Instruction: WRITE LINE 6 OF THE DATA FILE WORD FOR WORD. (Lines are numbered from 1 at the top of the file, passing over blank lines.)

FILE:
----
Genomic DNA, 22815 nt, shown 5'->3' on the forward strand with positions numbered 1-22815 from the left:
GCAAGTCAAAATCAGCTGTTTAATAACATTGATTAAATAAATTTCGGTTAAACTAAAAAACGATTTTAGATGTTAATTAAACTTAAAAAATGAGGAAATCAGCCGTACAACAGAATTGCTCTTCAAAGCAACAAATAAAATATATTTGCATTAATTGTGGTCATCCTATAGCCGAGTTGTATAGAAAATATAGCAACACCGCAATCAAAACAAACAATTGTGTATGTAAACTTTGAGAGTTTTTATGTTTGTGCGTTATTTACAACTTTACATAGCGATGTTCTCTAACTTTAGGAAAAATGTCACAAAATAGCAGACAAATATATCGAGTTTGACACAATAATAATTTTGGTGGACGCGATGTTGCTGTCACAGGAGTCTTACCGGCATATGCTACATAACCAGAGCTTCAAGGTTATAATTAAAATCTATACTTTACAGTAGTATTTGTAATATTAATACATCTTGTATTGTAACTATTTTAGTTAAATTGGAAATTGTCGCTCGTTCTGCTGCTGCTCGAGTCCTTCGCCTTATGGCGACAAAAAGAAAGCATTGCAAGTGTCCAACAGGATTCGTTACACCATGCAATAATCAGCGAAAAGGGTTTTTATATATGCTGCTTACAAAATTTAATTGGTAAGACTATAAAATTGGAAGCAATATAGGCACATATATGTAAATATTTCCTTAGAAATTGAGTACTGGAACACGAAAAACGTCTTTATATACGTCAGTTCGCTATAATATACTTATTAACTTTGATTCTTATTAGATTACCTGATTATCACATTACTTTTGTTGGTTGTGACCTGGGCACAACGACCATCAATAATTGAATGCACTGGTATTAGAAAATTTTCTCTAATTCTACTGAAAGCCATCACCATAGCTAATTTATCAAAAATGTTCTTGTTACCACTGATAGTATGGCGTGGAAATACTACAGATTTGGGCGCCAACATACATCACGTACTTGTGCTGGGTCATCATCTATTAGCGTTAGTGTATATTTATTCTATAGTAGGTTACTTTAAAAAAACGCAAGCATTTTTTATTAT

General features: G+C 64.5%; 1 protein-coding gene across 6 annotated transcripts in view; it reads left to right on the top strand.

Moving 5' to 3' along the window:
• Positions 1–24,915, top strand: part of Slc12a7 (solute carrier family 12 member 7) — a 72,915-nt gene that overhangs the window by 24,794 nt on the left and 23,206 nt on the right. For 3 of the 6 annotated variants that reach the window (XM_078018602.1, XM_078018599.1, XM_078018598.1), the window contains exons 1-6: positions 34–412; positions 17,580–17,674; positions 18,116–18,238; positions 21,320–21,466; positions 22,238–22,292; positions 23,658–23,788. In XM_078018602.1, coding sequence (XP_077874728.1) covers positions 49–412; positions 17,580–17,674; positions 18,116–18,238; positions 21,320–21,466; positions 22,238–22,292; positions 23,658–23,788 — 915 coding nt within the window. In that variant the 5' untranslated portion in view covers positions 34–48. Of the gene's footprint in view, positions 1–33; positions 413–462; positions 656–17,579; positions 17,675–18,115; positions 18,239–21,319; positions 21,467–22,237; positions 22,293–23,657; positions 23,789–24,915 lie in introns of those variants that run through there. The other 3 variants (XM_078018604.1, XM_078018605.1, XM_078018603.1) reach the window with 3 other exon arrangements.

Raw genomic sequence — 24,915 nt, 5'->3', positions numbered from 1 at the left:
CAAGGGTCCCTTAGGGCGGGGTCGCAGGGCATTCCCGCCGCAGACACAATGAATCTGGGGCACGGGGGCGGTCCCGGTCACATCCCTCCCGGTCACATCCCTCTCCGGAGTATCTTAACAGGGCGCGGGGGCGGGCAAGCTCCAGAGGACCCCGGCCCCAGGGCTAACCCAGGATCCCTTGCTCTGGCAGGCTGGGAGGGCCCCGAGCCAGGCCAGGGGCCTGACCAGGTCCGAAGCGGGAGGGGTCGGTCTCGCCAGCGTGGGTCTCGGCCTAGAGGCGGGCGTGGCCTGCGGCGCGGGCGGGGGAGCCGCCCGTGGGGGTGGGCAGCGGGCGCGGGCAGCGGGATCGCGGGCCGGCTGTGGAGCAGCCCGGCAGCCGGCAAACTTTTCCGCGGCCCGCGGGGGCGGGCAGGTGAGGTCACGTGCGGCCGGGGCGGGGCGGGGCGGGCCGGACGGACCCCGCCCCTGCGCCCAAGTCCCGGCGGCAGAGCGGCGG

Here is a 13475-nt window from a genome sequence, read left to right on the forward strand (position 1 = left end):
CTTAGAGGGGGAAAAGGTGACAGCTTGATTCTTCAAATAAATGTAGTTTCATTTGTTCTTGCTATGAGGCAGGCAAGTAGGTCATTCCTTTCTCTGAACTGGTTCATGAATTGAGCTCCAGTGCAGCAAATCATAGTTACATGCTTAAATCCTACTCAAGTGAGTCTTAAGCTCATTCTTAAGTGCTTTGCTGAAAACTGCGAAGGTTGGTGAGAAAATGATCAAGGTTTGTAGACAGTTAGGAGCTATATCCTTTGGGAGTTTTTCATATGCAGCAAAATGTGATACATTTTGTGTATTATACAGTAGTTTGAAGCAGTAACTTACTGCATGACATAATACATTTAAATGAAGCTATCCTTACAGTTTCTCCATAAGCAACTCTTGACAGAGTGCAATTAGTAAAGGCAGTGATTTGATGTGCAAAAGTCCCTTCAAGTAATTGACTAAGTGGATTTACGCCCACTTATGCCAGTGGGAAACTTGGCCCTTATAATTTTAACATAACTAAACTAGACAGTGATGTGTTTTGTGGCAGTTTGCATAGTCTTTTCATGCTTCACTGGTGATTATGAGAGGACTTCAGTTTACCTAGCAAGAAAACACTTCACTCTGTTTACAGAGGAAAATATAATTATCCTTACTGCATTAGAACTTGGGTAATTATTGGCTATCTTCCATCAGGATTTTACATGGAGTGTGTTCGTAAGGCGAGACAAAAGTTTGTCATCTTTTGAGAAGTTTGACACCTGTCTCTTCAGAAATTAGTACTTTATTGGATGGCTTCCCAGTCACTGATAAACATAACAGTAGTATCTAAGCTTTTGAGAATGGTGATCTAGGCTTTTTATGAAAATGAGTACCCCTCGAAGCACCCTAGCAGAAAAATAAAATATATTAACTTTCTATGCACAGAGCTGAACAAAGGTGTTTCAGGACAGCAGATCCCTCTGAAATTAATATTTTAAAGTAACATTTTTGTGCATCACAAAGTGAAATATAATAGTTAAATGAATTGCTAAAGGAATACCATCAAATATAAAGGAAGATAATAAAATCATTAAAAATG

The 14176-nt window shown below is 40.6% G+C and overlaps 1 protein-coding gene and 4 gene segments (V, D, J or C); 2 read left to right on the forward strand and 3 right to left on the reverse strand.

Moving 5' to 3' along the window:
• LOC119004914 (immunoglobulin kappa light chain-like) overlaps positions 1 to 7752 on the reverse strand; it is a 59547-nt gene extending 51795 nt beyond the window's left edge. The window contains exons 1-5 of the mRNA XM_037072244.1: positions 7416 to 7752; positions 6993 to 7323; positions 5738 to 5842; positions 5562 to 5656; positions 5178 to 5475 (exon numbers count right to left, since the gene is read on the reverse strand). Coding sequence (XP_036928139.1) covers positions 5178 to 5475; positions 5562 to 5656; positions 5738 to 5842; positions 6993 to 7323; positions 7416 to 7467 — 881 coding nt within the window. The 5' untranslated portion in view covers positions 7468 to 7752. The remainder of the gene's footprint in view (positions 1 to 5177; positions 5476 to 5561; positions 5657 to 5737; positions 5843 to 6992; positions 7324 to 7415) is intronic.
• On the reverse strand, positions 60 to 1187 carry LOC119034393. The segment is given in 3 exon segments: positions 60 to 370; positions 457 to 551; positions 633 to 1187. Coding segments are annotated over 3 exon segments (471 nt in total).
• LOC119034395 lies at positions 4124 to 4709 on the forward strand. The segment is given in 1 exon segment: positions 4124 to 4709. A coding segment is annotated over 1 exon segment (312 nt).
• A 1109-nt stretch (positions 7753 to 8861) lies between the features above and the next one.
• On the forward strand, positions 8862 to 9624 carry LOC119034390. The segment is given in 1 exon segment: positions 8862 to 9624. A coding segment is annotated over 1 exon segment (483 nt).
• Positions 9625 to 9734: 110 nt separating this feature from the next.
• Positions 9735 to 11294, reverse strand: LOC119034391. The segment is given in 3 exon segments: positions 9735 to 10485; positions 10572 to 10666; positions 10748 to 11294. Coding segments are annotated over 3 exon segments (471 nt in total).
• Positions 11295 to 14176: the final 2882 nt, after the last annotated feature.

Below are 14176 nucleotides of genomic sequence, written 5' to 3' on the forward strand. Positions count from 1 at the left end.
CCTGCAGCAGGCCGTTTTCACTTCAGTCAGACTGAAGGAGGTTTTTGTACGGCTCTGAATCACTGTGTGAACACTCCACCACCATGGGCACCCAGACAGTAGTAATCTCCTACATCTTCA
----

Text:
Raw genomic sequence — 24,915 nt, 5'->3', positions numbered from 1 at the left: